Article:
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The Lucky Ones

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The day your mother dies, in a skirmish outside some middle-of-nowhere town whose name you didn’t quite catch, you run. As soon as the dust settles, you drop your weapon and move as fast as you can, weaving between trees, heart and legs in perfect rhythm. You used to be good at this - in a different world, your dad liked to say when you were younger, you would’ve run track in high school and you would’ve been one of the best. As things are, it’s just one more skill keeping you alive.

You push yourself until there’s no feeling left in the soles of your feet and then you push yourself even further, until your legs are the sorest they’ve ever been and you literally cannot move forward one more step and it’s all you can do to collapse to the ground and let your lungs catch up with you. Then, and only then, do you let yourself feel anything.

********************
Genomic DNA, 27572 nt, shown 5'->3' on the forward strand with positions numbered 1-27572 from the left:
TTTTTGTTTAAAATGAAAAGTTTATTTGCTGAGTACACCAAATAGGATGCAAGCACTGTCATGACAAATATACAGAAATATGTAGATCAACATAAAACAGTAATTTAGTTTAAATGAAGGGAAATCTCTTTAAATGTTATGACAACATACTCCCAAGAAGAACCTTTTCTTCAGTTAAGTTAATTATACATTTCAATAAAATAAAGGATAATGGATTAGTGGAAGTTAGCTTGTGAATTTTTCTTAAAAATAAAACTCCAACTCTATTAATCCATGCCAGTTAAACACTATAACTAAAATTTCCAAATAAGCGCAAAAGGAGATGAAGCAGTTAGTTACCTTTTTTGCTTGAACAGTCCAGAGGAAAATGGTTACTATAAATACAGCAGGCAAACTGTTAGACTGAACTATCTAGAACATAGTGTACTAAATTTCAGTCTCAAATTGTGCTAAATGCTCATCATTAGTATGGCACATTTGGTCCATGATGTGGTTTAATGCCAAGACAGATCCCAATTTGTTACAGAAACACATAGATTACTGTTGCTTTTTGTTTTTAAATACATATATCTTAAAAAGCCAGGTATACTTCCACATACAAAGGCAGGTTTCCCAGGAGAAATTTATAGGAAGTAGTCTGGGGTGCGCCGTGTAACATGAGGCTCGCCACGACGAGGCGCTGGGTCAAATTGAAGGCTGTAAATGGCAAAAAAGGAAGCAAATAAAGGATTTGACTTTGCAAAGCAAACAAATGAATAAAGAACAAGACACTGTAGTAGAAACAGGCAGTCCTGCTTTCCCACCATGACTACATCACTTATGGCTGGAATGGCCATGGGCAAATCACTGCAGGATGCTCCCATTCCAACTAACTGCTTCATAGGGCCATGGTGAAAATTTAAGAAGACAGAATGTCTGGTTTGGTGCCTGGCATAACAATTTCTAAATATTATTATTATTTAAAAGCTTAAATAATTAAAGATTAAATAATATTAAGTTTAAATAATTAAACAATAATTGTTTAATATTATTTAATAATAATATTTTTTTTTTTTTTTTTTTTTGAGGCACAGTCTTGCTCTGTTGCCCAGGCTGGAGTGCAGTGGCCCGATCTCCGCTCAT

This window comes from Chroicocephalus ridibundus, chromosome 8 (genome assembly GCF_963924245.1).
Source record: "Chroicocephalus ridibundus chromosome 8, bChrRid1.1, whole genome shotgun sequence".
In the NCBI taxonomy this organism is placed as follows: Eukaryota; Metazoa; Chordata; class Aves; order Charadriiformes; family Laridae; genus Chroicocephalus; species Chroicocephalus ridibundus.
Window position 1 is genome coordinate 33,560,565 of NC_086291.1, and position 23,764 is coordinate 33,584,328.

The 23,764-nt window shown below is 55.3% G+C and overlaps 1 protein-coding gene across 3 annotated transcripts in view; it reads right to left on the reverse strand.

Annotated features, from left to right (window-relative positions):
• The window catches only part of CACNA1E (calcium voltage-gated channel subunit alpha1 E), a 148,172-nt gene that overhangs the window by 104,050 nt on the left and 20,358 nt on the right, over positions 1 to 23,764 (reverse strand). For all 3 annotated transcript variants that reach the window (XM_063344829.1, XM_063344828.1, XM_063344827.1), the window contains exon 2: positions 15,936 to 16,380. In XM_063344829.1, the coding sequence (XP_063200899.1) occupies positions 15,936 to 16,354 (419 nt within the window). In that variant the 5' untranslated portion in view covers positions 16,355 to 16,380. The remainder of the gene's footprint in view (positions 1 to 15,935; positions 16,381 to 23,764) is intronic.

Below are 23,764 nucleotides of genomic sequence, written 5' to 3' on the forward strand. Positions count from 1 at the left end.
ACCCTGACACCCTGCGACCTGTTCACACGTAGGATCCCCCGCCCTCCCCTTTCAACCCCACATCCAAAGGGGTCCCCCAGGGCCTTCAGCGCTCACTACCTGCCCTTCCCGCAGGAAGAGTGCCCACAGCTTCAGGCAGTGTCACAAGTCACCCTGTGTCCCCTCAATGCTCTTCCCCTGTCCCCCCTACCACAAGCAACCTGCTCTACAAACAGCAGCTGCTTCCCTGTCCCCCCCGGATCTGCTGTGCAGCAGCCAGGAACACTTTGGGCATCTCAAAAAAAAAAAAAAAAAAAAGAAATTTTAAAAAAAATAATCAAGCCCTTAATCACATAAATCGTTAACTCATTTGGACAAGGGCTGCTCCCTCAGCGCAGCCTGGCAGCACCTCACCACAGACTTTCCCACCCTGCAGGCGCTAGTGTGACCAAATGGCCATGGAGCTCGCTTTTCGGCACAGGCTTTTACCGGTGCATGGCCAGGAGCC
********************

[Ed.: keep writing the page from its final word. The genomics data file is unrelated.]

You won’t mourn for her, not as your brain tells you that you probably should, because honestly, you won’t miss her. You thought her dead ten years ago, and maybe it would’ve been better for everyone if she had been. Yes, the woman brought you into the world, but she also fucked it all up and you’re not sure you can ever reconcile that knowledge. (At least you’re not the only one with that problem.) And then you found her again and she wasn’t what you remembered, she was distant and too emotional at the same time and you thanked whatever powers govern the universe that it was Maggie - sweet, delicate, dearly-departed Maggie - who got you through adolescence and not your biological mother because at least Maggie gave a fuck about your petty crushes, at least she saw you were broken and tried to help. And yeah, you never listened to her, but you regret that now because at least she tried for you.

(Doesn’t matter, every parental figure you’ve ever had is dead now. Funny how that happens.)

You should be crying, you think - the last family member you had is dead (you’re not counting Miles because you forgot he existed until two years ago), and yet you are perfectly still. Your mind races. Maybe you always knew it would end this way, with your lovely mother ending up on the wrong side of a gun. Maybe you braced for it months ago and in that time completely accepted the inevitable. Maybe you just don’t care, or maybe you care too much. Really, you just don’t know.